poet and editor James Russell Lowell: The "very profession [of poet] ... is looked down upon with contempt." Hayne was particularly bitter because he hoped to use poetry as his sole source of income.
By the date on his letter, Hayne was less than a month shy of his 30th birthday, though he had already published two volumes of poetry and was working on his third. The first, simply titled Poems, was published in 1855 in Boston — not the South. Two years later, his Sonnets, and Other Poems was published in his native Charleston, receiving little attention. Hayne's third book would be printed by Lowell's Boston publishers, Ticknor and Fields.
By the time he died in 1886, Hayne was recognized as the "Poet Laureate of the South" and one of the writers most responsible for a "new South" which respected literature. Some of his works were printed in the Atlantic Monthly while Lowell was the magazine's editor. Here is one of his earlier poems, "The Poet's Trust in His Sorrow":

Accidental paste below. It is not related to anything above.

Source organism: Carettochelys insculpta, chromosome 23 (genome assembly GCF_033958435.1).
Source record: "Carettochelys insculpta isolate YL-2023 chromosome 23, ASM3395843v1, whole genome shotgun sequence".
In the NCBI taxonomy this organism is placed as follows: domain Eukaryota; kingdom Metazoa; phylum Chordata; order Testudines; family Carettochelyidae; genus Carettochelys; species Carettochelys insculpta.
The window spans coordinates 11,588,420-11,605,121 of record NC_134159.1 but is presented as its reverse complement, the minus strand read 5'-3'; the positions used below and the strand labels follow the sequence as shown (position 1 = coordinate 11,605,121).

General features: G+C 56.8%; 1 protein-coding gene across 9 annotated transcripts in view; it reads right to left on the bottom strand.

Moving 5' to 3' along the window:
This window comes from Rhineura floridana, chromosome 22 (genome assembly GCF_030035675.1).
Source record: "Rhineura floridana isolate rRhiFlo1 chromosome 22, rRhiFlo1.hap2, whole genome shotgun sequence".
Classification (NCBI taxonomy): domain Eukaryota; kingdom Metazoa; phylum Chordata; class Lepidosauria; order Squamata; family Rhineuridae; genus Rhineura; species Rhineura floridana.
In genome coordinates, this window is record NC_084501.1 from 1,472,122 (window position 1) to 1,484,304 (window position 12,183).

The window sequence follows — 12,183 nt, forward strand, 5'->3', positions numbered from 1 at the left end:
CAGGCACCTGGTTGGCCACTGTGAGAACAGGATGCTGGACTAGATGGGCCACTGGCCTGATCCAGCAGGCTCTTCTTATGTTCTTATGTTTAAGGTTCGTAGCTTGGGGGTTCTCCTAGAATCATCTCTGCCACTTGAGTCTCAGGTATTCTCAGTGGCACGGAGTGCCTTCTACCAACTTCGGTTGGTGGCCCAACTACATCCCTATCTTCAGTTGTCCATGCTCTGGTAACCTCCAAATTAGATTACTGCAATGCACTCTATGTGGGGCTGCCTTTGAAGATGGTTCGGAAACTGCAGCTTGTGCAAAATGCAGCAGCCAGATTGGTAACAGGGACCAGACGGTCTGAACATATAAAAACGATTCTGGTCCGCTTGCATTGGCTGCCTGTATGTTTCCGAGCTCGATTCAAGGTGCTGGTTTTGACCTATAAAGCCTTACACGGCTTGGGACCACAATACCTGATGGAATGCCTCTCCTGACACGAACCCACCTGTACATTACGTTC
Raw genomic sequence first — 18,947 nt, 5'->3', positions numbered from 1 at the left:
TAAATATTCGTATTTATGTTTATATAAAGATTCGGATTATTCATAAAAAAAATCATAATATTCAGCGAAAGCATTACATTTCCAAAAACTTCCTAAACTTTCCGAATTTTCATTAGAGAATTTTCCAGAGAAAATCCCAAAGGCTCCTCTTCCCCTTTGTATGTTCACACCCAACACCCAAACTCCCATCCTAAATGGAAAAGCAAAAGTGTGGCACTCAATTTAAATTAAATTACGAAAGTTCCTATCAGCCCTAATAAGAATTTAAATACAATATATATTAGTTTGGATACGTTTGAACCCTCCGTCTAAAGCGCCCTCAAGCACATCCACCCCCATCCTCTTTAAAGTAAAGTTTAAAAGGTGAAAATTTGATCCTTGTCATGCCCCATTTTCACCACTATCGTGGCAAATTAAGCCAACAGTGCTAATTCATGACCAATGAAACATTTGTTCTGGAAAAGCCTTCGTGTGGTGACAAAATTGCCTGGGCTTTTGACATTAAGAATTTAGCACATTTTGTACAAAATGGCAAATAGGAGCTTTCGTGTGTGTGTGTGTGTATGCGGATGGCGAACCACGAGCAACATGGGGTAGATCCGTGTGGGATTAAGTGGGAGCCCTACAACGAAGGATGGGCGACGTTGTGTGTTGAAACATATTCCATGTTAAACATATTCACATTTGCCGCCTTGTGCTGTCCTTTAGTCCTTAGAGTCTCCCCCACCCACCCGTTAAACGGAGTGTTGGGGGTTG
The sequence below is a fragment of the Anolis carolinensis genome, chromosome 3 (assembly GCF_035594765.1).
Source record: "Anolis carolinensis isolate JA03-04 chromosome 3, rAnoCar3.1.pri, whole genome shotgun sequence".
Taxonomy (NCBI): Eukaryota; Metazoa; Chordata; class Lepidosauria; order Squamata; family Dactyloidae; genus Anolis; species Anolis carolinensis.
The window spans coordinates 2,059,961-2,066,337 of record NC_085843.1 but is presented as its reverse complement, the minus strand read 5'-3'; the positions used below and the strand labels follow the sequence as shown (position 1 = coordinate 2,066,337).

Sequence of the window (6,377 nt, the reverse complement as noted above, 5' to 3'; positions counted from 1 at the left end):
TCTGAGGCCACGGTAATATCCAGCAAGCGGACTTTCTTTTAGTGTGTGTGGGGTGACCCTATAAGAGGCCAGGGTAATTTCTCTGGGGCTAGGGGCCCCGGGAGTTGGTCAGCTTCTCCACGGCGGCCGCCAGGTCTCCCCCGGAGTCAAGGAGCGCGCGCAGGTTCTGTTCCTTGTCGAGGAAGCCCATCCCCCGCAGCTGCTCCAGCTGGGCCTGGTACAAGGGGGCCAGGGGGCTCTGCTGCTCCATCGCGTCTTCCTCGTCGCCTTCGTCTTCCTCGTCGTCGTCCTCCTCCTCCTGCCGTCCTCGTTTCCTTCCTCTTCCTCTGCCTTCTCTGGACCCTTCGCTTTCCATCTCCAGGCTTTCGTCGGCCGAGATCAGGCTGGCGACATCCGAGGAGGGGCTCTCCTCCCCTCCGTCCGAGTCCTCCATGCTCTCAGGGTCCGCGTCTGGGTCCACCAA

O God! how sad a doom is mine,
To human seeming:
Thou hast called on me to resign
So much—much!—all—but the divine
Delights of dreaming.
I set my dreams to music wild,
A wealth of measures;
My lays, thank Heaven! are undefiled,
I sport with Fancy as a child
With golden leisures.
And long as fate, not wholly stern,
But this shall grant me,
Still with perennial faith to turn
Where Song's unsullied altars hum
Nought, nought shall daunt me!
What though my worldly state he low
I own an inner flame whose glow
Makes radiant all the outward show;
My last great blessing!